Picture: BLOOMBERG/WALDO SWIEGERS
Picture: BLOOMBERG/WALDO SWIEGERS

With more people using the internet to work from home and relying on e-commerce in a “low-touch economy”, Vodacom says there is an opportunity for businesses to increase their website or app traffic through reverse billing.

Reverse billing is when companies negotiate with mobile network operators to make access to their online platforms and website free for consumers, while taking on the cost themselves.

Developed in 2012, the service was first made available to customers in 2014, Fatima Hassim, managing executive of products and services at Vodacom told Business Day. Reverse billing has gained traction since 2015, but saw an uptick in demand as the lockdown began.

Hassim said small businesses can increase their website traffic with reverse billing, with companies mainly using the service in two ways.

Companies that have moved their staff to working remotely can pay Vodacom and other mobile operators to make enterprise websites and systems free to access for employees. The company pays Vodacom what those employees would normally have incurred as data charges to ensure work gets done with friction caused by high internet access costs.

For customer-facing operations, businesses make access to their website free as a way to entice consumers to shop and use their services. That said, Hassim is quick to differentiate between reverse billing and zero-rating. With reverse billing, companies take on the cost of internet access; with zero-rating, mobile operators take on the cost.  

In May, for example, What3words, a British start-up that says it can find any location on the planet using three words, signed a deal with Vodacom to zero-rate its location platform in its latest move to shake up the traditional address system. In that case, Vodacom made the website zero-rated — accessible at no data cost — for its subscribers through the ConnectU platform, first launched at the start of April.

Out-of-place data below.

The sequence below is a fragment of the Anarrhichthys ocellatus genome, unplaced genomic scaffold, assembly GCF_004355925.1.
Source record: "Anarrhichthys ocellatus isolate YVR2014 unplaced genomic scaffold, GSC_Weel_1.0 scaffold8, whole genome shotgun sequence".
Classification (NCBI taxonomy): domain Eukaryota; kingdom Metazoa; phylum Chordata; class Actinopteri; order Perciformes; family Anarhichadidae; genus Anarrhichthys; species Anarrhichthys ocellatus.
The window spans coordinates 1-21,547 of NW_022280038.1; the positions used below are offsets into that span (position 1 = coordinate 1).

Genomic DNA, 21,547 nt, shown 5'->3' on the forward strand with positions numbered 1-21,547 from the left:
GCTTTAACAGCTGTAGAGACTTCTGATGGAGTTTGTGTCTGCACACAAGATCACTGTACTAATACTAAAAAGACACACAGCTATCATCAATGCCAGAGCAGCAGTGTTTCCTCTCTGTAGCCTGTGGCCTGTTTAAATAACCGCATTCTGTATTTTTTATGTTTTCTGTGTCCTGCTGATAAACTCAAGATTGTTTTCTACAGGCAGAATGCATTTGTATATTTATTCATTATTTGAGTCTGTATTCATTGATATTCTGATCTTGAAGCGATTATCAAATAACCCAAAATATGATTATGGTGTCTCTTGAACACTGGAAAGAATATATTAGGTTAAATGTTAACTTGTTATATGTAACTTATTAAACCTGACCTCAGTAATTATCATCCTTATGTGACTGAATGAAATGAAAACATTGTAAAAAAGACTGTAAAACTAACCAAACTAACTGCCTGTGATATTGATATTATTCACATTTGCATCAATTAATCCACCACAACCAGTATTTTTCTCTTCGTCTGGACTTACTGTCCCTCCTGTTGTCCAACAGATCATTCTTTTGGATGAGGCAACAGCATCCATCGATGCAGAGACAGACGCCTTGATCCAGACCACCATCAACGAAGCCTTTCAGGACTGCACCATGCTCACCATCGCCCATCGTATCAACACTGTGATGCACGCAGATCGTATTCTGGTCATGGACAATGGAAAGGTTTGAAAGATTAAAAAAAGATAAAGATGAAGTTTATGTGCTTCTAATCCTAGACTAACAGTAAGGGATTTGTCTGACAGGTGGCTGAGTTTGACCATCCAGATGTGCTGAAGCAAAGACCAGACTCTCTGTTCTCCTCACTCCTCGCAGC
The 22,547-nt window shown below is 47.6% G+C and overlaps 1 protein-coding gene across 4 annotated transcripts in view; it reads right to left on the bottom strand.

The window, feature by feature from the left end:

This adds to the growing list of zero-rated services offered by mobile operators in recent months, mainly driven by pressure from competition authorities and in response to the Covid-19 crisis.

When a company pays for reverse billing, Vodacom will give a special URL or link to that business’s online properties, through which users can get free access. In addition, a business can customise how this access is granted. A clothing retailer can, for example, make browsing the catalogue sections free, but once a customer wants to check out, those parts of the site will be paid for.  

Specialist biNu

Hassim would not be drawn on how much money Vodacom makes from the services, but a glance at activity from its competitors may give some indication.

Last year, MTN signed a deal with reverse-billing specialist biNu to offer free app and website access in SA.  

The agreement would see MTN offering biNu’s platform to its enterprise client base. By zero-rating their digital services, organisations will be able to expand their reach, increase engagement — and lower communication costs by moving customer engagement online from call centres and shops/branches, biNu’s CEO Stephen Newton said at the time.

The company said it had identified an estimated an opportunity for R140m per annum in SA as a conservative estimate for reverse billing locally.

Demand for the service has, so far, come from retailers, public enterprises and call centres, with some work now being done with motor industries, Hassim says.

But even with rising demand for these services, she bemoans the impact of Covid-19, saying “some of our clients are struggling”, particularly small ones. “Large corporates have to do these things” she said, adding that such companies see this type of expenditure as necessary to keep work going, and have enough money on hand to absorb the cost.

gavazam@businesslive.co.za

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